Besides, as no published study on STMS has been found (in particular no standardization study in India), we have endeavored to standardize it to suite the present purpose. Moreover, the standardization of STMS is important beyond the present study since before this study; we have used STMS for clinical purpose and found it to be a suitable instrument–its difficulty level being higher than MMSE and lower than other tests like MoCA. However, the study has certain limitations. First, the sample size was relatively small. Second, the participants were evaluated on the basis of the standardized diagnostic criteria by the visiting psychologist. However, the tests were scored and rated by three different professionally qualified raters. Besides, the tests were administered only once in a single session and no repeat measure was taken. Finally, in the present study, our target population was elderly people from educated upper middle class family living in Kolkata which represents only a particular section of elderly people living in Kolkata. It is to be mentioned that the present findings reported here were obtained as a part of a larger study, and the tests used were not applicable to the illiterate and people with very low educational level. Hence, the selected sample consisted of educated upper middle class elderly people only. However, in future, sincere endeavors will be made to address the community-living elderly people with no formal education and very little education.


   Conclusion Top


In the present study, STMS emerged as a sensitive and specific cognitive screening tool in the detection of MCI in the current cultural setting. With a unit increase in STMS score, the odds of getting diagnosed with MCI were found to be reduced by 48.5%. A score of 34.5 with a sensitivity of 97.5 and a specificity of 90.3% were selected for the optimum cutoff score for the detection of MCI in the present population. Finally, it was also evident that STMS was also more effective in MCI detection in comparison to CDT for the purpose.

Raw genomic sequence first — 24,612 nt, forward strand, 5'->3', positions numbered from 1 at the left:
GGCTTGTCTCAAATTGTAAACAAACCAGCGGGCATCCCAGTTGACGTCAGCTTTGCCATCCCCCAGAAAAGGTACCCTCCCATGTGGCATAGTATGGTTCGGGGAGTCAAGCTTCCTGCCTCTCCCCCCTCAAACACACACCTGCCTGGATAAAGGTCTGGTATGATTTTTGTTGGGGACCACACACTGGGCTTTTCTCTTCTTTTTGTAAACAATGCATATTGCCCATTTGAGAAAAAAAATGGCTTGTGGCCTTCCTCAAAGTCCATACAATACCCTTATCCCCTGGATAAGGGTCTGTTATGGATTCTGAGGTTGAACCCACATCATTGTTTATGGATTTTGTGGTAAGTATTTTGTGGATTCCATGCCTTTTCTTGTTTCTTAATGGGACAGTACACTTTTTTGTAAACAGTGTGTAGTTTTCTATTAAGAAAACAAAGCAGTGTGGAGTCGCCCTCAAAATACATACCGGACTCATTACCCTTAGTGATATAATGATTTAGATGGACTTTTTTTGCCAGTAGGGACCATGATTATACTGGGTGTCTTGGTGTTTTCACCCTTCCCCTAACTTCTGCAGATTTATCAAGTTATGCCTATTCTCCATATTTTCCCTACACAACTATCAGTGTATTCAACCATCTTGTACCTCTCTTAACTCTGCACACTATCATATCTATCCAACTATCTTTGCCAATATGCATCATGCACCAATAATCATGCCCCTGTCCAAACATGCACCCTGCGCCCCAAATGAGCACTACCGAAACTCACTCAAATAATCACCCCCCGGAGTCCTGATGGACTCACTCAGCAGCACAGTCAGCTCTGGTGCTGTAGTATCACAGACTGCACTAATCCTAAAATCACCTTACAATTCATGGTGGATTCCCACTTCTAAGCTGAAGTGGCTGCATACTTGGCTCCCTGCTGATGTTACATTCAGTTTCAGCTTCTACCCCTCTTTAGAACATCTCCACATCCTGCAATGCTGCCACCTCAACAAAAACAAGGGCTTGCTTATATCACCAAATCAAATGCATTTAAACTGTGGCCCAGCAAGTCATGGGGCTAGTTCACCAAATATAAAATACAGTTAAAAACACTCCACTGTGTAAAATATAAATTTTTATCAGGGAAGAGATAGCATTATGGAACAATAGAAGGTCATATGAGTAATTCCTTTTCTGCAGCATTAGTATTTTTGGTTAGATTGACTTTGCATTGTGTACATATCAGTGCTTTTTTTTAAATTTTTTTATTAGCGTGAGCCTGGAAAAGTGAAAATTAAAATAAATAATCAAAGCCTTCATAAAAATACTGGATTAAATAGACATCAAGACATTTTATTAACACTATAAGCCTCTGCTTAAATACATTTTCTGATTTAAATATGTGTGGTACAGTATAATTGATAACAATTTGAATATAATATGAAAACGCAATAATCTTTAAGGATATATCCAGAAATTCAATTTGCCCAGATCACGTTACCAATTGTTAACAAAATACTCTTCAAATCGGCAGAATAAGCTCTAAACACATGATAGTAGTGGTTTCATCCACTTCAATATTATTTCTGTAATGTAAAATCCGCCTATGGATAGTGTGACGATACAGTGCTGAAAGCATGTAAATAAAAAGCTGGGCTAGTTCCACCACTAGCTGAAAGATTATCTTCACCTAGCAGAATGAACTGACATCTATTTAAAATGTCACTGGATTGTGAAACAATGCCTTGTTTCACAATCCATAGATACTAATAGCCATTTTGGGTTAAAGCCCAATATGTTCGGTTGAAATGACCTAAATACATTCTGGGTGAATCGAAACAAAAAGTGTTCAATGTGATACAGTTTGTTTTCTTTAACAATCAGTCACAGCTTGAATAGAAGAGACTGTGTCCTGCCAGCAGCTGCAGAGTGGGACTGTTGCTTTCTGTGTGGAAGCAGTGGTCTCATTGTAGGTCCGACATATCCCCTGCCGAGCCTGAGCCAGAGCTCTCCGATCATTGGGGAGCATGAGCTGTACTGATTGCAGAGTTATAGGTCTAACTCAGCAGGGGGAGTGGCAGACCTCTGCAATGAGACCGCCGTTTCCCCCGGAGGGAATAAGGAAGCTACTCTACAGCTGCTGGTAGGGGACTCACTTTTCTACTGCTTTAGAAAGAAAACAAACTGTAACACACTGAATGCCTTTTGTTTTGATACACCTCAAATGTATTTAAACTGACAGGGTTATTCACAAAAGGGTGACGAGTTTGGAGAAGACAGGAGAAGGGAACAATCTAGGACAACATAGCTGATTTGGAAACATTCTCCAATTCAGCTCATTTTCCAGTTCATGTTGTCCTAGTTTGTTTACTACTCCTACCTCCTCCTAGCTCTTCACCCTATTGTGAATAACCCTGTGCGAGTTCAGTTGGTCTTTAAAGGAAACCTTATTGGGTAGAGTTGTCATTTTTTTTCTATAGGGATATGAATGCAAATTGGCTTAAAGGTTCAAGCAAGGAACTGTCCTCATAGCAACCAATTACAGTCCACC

Acknowledgment

This work has been done under an interdepartmental research project funded by UGC-CPEPA, University of Calcutta. All the authors gratefully acknowledge the financial support provided by the UGC-CPEPA center.

Financial support and sponsorship

The financial support was provided by University Grants Commission under the Scheme of Center with potential for Excellence (CPEPA) to the University of Calcutta for an interdepartmental research program.

Conflicts of interest

There are no conflicts of interest.



 
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Correspondence Address:
Dr. Sanjukta Das
Department of Psychology, University of Calcutta, 92, A. P. C. Road, Kolkata - 700 009, West Bengal
India
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Source of Support: None, Conflict of Interest: None


DOI: 10.4103/psychiatry.IndianJPsychiatry_145_18

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    Figures

  [Figure 1], [Figure 2], [Figure 3], [Figure 4], [Figure 5]
 
 
    Tables

  [Table 1], [Table 2], [Table 3], [Table 4]